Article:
What is Defarge's motive to betray Doctor Manette, endangering his daughter and grandchild and framing Darnay in A Tale of Two Cities by Charles Dickens?

Expert Answers
Lori Steinbach eNotes educator| Certified Educator

In Book the Third, chapter ten, of A Tale of Two Cities by Charles Dickens, Ernest Defarge has produced a letter before the court at the trial of Charles Darnay. Defarge claims he discovered the letter in Doctor Manette's cell when Defarge led the overthrow of the Bastille.

The letter, written while Manette was in prison, is an account of Manette as a young physician who is kidnapped by a haughty aristocrat named Evremonde and his twin brother who have committed an atrocity against a young girl and her family, especially her brother. Despite his best efforts, Manette was unable to save the girl and assumed he would be free to return to his wife; he was, but only for a very short time. Soon he was whisked mysteriously away to the Bastille, obviously because the Evremondes wanted to ensure Manette's silence. 

From his cell, in this letter laboriously written with his own blood, Manette condemns the entire race of Evremondes:

them and their descendants, to the last of their race… I denounce them to Heaven and to earth.

This denunciation breaks Manette's heart to read because he knows his words are condemning his beloved son-in-law, Charles Darnay Evremonde, to a certain death. Even worse, he is also condemning the rest of his little family to the same fate, as Darnay's descendants are included in the curse. What is unclear in chapter ten is why Defarge is so adamant that this letter be read and why he worked so diligently to find it so long ago when he stormed the Bastille.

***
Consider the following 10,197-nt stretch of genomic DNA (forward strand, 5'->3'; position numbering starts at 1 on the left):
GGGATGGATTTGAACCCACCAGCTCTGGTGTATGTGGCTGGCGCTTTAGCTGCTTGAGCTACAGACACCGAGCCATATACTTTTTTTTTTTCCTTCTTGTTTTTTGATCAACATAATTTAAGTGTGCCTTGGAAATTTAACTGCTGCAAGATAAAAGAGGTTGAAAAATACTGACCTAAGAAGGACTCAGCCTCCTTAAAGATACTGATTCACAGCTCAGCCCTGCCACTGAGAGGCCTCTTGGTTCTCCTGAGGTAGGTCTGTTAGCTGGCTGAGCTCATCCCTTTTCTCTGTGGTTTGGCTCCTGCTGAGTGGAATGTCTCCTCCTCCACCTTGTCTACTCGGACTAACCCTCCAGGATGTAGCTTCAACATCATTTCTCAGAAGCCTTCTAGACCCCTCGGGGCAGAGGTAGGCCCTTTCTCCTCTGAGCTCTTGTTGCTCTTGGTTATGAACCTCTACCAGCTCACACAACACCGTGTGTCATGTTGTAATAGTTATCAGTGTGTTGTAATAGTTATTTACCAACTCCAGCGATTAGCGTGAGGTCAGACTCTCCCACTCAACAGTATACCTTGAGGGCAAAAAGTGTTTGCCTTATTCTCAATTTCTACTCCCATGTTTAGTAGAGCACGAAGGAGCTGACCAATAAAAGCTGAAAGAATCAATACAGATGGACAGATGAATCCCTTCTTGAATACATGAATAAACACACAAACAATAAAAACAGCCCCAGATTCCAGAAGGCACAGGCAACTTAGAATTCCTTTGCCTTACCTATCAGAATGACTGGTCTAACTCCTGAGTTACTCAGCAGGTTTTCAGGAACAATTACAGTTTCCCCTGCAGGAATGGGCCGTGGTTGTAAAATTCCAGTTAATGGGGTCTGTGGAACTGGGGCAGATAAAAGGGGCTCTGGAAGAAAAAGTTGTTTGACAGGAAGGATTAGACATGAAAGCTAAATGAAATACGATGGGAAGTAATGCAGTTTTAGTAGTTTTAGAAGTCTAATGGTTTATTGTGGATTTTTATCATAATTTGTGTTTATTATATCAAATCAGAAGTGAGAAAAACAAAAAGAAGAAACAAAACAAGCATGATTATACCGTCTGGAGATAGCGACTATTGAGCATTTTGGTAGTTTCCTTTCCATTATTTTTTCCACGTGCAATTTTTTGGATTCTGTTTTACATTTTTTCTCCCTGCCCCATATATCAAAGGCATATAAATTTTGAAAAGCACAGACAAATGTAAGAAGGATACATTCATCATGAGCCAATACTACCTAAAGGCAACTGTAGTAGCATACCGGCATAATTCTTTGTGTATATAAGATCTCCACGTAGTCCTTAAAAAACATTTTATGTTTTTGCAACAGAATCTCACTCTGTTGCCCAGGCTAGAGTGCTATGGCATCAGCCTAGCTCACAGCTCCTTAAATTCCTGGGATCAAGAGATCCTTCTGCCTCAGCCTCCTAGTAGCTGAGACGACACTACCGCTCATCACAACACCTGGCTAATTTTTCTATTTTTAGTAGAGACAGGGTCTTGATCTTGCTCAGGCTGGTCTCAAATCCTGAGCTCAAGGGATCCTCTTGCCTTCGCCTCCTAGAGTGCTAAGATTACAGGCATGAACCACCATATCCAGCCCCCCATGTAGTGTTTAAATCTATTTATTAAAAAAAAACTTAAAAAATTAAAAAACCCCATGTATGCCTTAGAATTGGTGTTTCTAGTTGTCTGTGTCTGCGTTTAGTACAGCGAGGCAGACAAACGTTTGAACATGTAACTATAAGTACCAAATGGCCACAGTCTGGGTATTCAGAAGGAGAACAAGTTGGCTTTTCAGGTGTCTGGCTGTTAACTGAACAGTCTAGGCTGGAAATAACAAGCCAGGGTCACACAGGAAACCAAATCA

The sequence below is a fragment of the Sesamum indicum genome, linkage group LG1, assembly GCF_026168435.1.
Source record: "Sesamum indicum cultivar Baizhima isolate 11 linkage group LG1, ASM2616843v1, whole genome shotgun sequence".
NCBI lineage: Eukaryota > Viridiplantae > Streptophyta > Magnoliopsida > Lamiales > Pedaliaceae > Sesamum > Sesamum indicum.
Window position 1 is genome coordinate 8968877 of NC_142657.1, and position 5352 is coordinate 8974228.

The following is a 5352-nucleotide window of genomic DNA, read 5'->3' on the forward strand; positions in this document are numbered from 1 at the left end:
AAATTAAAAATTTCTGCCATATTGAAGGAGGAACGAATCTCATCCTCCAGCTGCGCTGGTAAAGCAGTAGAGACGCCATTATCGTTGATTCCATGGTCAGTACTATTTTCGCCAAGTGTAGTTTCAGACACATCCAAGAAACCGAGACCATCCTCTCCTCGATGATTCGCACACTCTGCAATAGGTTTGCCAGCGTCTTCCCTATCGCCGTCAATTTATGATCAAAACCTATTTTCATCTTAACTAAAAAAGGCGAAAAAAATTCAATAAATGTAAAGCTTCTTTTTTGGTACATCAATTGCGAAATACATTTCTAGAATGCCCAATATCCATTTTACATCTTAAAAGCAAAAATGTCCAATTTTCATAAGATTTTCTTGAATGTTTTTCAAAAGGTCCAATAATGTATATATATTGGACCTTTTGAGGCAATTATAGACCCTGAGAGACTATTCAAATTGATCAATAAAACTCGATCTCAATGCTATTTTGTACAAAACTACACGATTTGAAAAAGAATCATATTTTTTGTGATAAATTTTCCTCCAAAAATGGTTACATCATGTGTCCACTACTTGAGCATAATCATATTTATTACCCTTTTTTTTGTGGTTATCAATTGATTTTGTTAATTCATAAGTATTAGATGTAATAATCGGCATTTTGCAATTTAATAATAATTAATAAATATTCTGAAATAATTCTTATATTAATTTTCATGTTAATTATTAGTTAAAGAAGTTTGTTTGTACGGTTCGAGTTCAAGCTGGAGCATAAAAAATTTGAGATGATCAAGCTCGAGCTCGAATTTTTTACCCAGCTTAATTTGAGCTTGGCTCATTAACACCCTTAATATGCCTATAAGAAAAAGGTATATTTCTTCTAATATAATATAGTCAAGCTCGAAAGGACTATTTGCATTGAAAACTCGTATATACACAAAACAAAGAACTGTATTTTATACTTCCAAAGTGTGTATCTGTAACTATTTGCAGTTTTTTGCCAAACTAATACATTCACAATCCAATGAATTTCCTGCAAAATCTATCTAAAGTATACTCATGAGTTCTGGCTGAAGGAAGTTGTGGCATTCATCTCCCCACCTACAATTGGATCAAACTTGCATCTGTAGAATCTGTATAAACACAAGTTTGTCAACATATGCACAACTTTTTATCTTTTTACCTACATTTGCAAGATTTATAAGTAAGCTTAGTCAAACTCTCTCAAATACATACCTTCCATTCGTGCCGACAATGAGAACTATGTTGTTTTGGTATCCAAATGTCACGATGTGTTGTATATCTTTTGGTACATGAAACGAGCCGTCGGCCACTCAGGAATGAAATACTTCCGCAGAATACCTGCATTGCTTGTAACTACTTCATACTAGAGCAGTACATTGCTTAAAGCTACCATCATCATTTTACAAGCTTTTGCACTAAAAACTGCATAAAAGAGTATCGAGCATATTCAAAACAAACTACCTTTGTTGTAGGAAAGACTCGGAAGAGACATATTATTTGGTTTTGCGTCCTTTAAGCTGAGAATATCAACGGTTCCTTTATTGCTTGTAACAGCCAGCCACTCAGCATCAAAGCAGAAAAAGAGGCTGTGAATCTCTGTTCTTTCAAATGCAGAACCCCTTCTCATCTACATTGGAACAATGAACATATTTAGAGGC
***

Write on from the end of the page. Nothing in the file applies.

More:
In chapter twelve of Book the Third, Sidney Carton is in the Defarges' wine shop and overhears the truth that unlocks the mystery: the young woman who died at the hands of the cruel Evremonde brothers was Madame Defarge's older sister, and Madame Defarge has nursed a grudge for decades. Defarge feels badly enough about condemning Charles Darnay to death because Darnay is clearly not the same kind of man as his cruel uncle and his father, but he can understands it must happen. He tries to convince his wife that she should be satisfied by exacting her revenge only on Darnay/Evremonde and spare Lucie and her young daughter, but she will not be dissuaded from her long-held goal:

 “Tell the wind and the fire where to stop; not me.” 

So, Defarge's motive in betraying Doctor Manette (Defarge's former employer and friend) and putting the dotor's daughter and granddaughter in danger because of their connection to Darney is to help his wife avenge her sister's awful and unnecessary death at the hands of the Evremonde brothers. 

Read the study guide:
A Tale of Two Cities

Access hundreds of thousands of answers with a free trial.

Start Free Trial
Ask a Question